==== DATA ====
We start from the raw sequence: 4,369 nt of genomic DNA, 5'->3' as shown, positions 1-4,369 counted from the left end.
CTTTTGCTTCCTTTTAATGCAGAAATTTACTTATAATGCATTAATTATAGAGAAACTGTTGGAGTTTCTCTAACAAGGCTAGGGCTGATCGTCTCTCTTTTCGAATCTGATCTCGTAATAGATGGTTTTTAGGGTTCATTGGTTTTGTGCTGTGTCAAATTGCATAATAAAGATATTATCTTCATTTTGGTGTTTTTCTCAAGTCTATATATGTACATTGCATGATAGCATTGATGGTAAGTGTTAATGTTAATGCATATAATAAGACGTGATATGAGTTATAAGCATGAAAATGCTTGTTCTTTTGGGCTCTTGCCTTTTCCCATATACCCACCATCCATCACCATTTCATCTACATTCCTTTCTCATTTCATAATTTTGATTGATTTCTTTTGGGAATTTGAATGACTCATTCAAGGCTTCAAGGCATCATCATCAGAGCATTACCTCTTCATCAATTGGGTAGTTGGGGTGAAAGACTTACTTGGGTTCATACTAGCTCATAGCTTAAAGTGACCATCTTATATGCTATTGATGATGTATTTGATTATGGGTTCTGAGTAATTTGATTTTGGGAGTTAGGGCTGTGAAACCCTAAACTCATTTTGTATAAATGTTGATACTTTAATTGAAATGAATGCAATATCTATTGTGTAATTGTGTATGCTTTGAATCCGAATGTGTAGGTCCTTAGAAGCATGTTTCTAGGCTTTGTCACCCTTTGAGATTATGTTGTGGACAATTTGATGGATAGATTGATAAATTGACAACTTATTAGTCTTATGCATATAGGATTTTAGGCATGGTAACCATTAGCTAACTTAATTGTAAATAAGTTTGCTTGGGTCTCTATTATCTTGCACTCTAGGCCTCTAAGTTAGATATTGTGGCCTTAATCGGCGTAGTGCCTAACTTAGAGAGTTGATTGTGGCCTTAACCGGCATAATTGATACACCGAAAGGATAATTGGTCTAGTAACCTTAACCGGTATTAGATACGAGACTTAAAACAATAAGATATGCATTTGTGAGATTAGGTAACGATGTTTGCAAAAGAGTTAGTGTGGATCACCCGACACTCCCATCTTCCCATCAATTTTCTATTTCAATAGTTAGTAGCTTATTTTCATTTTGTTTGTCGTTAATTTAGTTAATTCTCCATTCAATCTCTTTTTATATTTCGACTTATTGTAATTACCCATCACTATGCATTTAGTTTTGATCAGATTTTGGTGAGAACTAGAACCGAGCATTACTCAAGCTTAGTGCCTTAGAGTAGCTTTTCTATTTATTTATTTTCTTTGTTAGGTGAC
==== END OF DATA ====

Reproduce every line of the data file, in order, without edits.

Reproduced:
We start from the raw sequence: 4,369 nt of genomic DNA, 5'->3' as shown, positions 1-4,369 counted from the left end.
CTTTTGCTTCCTTTTAATGCAGAAATTTACTTATAATGCATTAATTATAGAGAAACTGTTGGAGTTTCTCTAACAAGGCTAGGGCTGATCGTCTCTCTTTTCGAATCTGATCTCGTAATAGATGGTTTTTAGGGTTCATTGGTTTTGTGCTGTGTCAAATTGCATAATAAAGATATTATCTTCATTTTGGTGTTTTTCTCAAGTCTATATATGTACATTGCATGATAGCATTGATGGTAAGTGTTAATGTTAATGCATATAATAAGACGTGATATGAGTTATAAGCATGAAAATGCTTGTTCTTTTGGGCTCTTGCCTTTTCCCATATACCCACCATCCATCACCATTTCATCTACATTCCTTTCTCATTTCATAATTTTGATTGATTTCTTTTGGGAATTTGAATGACTCATTCAAGGCTTCAAGGCATCATCATCAGAGCATTACCTCTTCATCAATTGGGTAGTTGGGGTGAAAGACTTACTTGGGTTCATACTAGCTCATAGCTTAAAGTGACCATCTTATATGCTATTGATGATGTATTTGATTATGGGTTCTGAGTAATTTGATTTTGGGAGTTAGGGCTGTGAAACCCTAAACTCATTTTGTATAAATGTTGATACTTTAATTGAAATGAATGCAATATCTATTGTGTAATTGTGTATGCTTTGAATCCGAATGTGTAGGTCCTTAGAAGCATGTTTCTAGGCTTTGTCACCCTTTGAGATTATGTTGTGGACAATTTGATGGATAGATTGATAAATTGACAACTTATTAGTCTTATGCATATAGGATTTTAGGCATGGTAACCATTAGCTAACTTAATTGTAAATAAGTTTGCTTGGGTCTCTATTATCTTGCACTCTAGGCCTCTAAGTTAGATATTGTGGCCTTAATCGGCGTAGTGCCTAACTTAGAGAGTTGATTGTGGCCTTAACCGGCATAATTGATACACCGAAAGGATAATTGGTCTAGTAACCTTAACCGGTATTAGATACGAGACTTAAAACAATAAGATATGCATTTGTGAGATTAGGTAACGATGTTTGCAAAAGAGTTAGTGTGGATCACCCGACACTCCCATCTTCCCATCAATTTTCTATTTCAATAGTTAGTAGCTTATTTTCATTTTGTTTGTCGTTAATTTAGTTAATTCTCCATTCAATCTCTTTTTATATTTCGACTTATTGTAATTACCCATCACTATGCATTTAGTTTTGATCAGATTTTGGTGAGAACTAGAACCGAGCATTACTCAAGCTTAGTGCCTTAGAGTAGCTTTTCTATTTATTTATTTTCTTTGTTAGGTGAC